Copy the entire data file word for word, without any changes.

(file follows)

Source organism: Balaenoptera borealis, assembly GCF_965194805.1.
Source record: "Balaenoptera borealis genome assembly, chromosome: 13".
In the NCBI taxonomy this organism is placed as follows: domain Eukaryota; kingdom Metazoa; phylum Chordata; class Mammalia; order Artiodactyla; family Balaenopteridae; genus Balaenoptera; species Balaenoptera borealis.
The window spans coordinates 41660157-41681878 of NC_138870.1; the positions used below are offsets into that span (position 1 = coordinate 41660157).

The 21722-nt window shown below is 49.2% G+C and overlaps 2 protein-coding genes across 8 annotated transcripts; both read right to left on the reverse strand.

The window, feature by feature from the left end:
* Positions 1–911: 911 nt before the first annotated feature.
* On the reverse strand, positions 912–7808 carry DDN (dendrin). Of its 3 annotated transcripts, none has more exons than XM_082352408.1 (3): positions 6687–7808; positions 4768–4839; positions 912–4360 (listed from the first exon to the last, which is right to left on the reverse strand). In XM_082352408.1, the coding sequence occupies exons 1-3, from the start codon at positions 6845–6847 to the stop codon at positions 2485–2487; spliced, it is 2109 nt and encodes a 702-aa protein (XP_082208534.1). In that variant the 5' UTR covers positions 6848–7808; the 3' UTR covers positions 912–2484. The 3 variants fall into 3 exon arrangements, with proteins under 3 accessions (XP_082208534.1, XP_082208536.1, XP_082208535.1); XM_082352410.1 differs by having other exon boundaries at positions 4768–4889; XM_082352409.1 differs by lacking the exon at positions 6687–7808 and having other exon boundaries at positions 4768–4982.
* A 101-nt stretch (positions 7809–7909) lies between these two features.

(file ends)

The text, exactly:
Source organism: Balaenoptera borealis, assembly GCF_965194805.1.
Source record: "Balaenoptera borealis genome assembly, chromosome: 13".
In the NCBI taxonomy this organism is placed as follows: domain Eukaryota; kingdom Metazoa; phylum Chordata; class Mammalia; order Artiodactyla; family Balaenopteridae; genus Balaenoptera; species Balaenoptera borealis.
The window spans coordinates 41660157-41681878 of NC_138870.1; the positions used below are offsets into that span (position 1 = coordinate 41660157).

The 21722-nt window shown below is 49.2% G+C and overlaps 2 protein-coding genes across 8 annotated transcripts; both read right to left on the reverse strand.

The window, feature by feature from the left end:
* Positions 1–911: 911 nt before the first annotated feature.
* On the reverse strand, positions 912–7808 carry DDN (dendrin). Of its 3 annotated transcripts, none has more exons than XM_082352408.1 (3): positions 6687–7808; positions 4768–4839; positions 912–4360 (listed from the first exon to the last, which is right to left on the reverse strand). In XM_082352408.1, the coding sequence occupies exons 1-3, from the start codon at positions 6845–6847 to the stop codon at positions 2485–2487; spliced, it is 2109 nt and encodes a 702-aa protein (XP_082208534.1). In that variant the 5' UTR covers positions 6848–7808; the 3' UTR covers positions 912–2484. The 3 variants fall into 3 exon arrangements, with proteins under 3 accessions (XP_082208534.1, XP_082208536.1, XP_082208535.1); XM_082352410.1 differs by having other exon boundaries at positions 4768–4889; XM_082352409.1 differs by lacking the exon at positions 6687–7808 and having other exon boundaries at positions 4768–4982.
* A 101-nt stretch (positions 7809–7909) lies between these two features.